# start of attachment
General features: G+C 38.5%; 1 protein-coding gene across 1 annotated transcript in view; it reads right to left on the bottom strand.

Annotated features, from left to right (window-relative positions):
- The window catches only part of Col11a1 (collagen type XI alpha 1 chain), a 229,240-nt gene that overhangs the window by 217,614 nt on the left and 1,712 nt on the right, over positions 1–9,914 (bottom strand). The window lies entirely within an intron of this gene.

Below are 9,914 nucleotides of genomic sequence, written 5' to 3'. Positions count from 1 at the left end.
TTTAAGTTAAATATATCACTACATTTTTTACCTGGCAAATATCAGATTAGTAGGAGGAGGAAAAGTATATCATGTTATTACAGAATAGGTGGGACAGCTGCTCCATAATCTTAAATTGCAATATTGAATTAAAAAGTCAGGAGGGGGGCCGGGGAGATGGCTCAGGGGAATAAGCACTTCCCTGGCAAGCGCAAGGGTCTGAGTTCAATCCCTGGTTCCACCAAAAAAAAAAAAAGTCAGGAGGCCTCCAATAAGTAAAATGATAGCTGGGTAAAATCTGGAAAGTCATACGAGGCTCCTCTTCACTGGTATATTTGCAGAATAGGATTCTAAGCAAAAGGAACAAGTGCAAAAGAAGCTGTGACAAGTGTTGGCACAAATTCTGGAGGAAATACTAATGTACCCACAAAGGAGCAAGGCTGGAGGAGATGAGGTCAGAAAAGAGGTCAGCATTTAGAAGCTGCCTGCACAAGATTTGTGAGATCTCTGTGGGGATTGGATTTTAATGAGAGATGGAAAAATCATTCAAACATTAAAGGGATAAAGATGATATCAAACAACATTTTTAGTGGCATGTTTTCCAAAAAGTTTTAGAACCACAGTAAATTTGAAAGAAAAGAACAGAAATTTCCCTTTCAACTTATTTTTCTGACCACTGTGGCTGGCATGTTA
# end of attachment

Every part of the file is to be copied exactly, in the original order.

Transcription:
General features: G+C 38.5%; 1 protein-coding gene across 1 annotated transcript in view; it reads right to left on the bottom strand.

Annotated features, from left to right (window-relative positions):
- The window catches only part of Col11a1 (collagen type XI alpha 1 chain), a 229,240-nt gene that overhangs the window by 217,614 nt on the left and 1,712 nt on the right, over positions 1–9,914 (bottom strand). The window lies entirely within an intron of this gene.

Below are 9,914 nucleotides of genomic sequence, written 5' to 3'. Positions count from 1 at the left end.
TTTAAGTTAAATATATCACTACATTTTTTACCTGGCAAATATCAGATTAGTAGGAGGAGGAAAAGTATATCATGTTATTACAGAATAGGTGGGACAGCTGCTCCATAATCTTAAATTGCAATATTGAATTAAAAAGTCAGGAGGGGGGCCGGGGAGATGGCTCAGGGGAATAAGCACTTCCCTGGCAAGCGCAAGGGTCTGAGTTCAATCCCTGGTTCCACCAAAAAAAAAAAAAGTCAGGAGGCCTCCAATAAGTAAAATGATAGCTGGGTAAAATCTGGAAAGTCATACGAGGCTCCTCTTCACTGGTATATTTGCAGAATAGGATTCTAAGCAAAAGGAACAAGTGCAAAAGAAGCTGTGACAAGTGTTGGCACAAATTCTGGAGGAAATACTAATGTACCCACAAAGGAGCAAGGCTGGAGGAGATGAGGTCAGAAAAGAGGTCAGCATTTAGAAGCTGCCTGCACAAGATTTGTGAGATCTCTGTGGGGATTGGATTTTAATGAGAGATGGAAAAATCATTCAAACATTAAAGGGATAAAGATGATATCAAACAACATTTTTAGTGGCATGTTTTCCAAAAAGTTTTAGAACCACAGTAAATTTGAAAGAAAAGAACAGAAATTTCCCTTTCAACTTATTTTTCTGACCACTGTGGCTGGCATGTTA